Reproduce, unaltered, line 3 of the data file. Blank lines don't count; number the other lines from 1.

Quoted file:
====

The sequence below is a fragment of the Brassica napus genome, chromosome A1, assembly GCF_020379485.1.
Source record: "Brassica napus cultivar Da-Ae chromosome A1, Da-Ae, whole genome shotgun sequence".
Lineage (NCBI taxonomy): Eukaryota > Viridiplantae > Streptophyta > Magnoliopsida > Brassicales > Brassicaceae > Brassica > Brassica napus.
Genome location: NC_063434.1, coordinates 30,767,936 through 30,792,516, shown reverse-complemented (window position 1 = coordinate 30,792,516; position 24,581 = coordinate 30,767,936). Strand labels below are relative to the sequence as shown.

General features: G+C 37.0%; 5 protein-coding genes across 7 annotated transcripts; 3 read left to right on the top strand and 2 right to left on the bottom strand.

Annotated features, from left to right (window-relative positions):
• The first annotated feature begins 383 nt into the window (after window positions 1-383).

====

Lineage (NCBI taxonomy): Eukaryota > Viridiplantae > Streptophyta > Magnoliopsida > Brassicales > Brassicaceae > Brassica > Brassica napus.